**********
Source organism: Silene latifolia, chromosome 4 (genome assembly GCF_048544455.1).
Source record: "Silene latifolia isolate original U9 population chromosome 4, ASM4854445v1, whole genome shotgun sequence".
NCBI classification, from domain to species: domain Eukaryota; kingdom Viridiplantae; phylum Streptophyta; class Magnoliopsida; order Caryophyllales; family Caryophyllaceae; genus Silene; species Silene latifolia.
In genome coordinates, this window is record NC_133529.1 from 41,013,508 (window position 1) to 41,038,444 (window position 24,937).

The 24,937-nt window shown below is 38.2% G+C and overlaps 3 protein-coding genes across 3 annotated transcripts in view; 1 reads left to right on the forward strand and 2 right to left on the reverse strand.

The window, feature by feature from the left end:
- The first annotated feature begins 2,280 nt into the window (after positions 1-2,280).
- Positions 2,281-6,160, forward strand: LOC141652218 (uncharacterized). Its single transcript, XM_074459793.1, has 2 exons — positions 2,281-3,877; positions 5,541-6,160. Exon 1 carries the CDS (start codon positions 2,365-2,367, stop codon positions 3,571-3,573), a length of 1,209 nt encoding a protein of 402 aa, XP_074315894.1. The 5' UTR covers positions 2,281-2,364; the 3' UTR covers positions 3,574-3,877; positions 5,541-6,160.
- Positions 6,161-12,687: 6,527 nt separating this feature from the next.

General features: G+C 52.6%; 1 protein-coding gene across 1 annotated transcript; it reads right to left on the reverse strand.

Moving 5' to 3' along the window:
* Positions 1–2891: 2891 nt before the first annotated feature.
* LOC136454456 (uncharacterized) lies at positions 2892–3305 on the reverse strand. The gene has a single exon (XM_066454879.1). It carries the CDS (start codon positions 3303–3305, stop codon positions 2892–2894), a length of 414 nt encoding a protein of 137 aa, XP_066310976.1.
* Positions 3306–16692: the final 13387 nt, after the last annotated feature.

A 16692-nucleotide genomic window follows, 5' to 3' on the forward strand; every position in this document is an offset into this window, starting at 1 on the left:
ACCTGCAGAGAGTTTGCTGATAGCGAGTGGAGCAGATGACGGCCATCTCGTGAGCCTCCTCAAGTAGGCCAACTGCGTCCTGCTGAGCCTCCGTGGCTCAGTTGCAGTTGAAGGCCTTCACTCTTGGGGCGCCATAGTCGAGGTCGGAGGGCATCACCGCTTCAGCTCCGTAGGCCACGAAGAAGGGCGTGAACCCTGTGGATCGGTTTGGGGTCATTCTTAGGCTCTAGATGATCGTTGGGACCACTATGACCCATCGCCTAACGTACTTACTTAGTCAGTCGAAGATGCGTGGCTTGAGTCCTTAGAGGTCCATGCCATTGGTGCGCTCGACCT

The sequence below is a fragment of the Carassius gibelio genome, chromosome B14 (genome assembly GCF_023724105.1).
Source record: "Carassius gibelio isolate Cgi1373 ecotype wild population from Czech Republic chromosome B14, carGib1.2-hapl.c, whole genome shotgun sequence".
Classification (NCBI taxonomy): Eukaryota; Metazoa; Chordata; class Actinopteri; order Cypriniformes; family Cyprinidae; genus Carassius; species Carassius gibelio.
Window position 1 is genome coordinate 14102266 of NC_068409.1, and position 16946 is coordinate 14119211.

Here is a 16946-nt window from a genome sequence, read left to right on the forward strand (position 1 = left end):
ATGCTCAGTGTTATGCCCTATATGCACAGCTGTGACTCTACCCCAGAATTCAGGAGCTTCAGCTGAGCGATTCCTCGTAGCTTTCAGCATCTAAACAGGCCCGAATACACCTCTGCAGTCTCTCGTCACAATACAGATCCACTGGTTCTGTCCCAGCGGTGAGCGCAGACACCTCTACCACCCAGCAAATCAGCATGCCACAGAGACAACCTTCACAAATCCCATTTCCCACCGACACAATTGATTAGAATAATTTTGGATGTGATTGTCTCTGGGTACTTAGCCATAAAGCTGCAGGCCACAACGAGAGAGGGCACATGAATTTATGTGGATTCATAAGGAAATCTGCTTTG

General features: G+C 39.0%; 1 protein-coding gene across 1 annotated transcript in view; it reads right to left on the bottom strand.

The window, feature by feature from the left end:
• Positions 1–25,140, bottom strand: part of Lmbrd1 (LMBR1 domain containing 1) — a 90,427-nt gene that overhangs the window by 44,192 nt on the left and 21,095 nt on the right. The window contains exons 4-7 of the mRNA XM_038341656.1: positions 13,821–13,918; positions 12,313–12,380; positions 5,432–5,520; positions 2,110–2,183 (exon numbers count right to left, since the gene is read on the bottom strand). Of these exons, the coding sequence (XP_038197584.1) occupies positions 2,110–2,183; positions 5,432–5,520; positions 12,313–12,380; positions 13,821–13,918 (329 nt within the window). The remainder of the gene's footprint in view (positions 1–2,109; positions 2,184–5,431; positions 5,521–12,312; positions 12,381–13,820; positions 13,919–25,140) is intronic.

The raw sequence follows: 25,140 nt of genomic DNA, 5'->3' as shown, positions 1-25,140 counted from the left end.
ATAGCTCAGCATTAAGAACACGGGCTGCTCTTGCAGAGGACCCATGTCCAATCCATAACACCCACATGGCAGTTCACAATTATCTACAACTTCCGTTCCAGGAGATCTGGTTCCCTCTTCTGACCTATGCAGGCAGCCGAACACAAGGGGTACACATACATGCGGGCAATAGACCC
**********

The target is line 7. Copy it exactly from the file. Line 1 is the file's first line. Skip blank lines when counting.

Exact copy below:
- The first annotated feature begins 2,280 nt into the window (after positions 1-2,280).